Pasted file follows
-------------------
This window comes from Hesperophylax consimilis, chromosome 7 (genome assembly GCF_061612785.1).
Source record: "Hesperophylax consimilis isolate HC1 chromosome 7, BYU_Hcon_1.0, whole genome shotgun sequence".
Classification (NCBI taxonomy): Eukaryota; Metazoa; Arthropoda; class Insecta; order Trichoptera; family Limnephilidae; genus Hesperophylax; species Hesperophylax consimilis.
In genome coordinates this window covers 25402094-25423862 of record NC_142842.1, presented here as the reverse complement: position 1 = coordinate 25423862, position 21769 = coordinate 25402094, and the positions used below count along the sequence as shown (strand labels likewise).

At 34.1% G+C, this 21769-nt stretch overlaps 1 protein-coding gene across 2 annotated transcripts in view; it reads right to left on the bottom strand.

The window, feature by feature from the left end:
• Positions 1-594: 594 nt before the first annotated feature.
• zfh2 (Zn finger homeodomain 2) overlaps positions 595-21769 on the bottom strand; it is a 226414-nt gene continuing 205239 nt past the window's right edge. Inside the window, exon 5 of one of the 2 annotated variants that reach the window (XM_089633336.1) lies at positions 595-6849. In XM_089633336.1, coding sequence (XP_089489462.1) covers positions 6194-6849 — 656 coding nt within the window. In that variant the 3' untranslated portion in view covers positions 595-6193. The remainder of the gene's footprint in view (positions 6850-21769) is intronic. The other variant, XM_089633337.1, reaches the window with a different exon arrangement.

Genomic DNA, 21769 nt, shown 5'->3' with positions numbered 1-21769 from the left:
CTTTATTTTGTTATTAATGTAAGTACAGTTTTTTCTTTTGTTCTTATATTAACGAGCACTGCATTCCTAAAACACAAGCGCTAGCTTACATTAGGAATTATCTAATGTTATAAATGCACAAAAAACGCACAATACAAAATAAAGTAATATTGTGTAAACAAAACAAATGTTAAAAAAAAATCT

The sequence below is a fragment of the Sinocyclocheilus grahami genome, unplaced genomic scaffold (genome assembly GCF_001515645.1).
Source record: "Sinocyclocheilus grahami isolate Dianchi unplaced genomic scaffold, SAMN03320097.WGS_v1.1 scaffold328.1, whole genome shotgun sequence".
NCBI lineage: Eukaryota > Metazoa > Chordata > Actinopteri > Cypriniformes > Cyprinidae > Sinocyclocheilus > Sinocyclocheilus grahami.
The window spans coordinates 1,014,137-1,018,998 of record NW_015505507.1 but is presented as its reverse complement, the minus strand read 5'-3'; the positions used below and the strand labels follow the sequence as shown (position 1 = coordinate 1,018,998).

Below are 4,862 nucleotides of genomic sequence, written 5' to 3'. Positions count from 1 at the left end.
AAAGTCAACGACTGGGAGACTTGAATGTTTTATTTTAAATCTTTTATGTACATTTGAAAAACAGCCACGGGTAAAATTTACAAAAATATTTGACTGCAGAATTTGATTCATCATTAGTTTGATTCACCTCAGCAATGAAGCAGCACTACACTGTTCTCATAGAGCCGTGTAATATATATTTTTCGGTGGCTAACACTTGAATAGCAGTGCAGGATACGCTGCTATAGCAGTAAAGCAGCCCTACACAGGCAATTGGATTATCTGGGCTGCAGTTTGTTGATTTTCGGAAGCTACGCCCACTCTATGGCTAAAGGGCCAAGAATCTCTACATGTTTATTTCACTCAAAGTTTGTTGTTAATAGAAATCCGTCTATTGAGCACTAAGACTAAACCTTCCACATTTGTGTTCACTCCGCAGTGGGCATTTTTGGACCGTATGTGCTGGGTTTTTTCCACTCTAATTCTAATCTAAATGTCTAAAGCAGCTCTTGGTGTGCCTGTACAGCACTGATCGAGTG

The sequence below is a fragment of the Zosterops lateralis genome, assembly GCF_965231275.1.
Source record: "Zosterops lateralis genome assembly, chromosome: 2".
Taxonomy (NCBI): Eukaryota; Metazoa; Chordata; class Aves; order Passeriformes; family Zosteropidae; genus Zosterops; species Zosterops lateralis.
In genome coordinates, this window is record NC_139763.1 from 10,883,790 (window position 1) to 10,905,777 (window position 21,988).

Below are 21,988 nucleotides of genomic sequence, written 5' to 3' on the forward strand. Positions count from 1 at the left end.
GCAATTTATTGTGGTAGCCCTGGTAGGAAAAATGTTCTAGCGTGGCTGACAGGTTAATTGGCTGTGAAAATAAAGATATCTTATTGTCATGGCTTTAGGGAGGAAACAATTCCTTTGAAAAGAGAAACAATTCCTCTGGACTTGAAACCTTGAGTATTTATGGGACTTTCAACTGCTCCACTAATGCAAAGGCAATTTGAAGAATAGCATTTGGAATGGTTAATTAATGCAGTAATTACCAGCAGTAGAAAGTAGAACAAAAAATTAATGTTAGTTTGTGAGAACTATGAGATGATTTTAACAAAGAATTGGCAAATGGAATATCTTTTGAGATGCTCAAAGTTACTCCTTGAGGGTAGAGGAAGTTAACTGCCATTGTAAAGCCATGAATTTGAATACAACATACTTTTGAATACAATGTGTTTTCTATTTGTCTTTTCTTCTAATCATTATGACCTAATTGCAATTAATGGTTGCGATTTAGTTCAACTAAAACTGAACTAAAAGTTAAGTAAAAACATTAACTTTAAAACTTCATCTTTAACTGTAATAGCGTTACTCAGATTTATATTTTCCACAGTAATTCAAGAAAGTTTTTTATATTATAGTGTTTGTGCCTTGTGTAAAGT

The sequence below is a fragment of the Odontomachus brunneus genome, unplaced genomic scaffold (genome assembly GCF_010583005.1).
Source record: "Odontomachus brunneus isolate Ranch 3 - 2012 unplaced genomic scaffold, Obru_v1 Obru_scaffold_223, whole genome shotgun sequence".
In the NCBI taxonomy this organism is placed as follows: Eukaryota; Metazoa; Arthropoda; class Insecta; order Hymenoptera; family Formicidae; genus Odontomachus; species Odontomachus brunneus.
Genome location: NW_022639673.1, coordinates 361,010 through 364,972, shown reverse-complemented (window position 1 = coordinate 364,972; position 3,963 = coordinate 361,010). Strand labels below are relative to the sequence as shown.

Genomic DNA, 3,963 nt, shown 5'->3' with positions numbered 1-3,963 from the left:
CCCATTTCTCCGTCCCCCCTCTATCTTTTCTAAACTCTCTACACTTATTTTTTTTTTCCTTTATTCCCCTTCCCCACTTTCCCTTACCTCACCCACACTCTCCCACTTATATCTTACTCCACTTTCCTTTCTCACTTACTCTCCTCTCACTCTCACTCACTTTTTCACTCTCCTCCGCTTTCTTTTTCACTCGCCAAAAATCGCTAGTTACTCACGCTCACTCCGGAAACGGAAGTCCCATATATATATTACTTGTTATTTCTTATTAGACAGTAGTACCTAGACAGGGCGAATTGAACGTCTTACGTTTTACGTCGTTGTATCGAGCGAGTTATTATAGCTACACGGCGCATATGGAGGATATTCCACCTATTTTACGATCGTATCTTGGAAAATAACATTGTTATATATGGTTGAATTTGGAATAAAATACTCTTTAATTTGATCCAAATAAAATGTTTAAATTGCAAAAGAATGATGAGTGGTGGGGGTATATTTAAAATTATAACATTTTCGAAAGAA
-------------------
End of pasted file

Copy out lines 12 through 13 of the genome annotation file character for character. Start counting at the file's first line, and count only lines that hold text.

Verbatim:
Source record: "Sinocyclocheilus grahami isolate Dianchi unplaced genomic scaffold, SAMN03320097.WGS_v1.1 scaffold328.1, whole genome shotgun sequence".
NCBI lineage: Eukaryota > Metazoa > Chordata > Actinopteri > Cypriniformes > Cyprinidae > Sinocyclocheilus > Sinocyclocheilus grahami.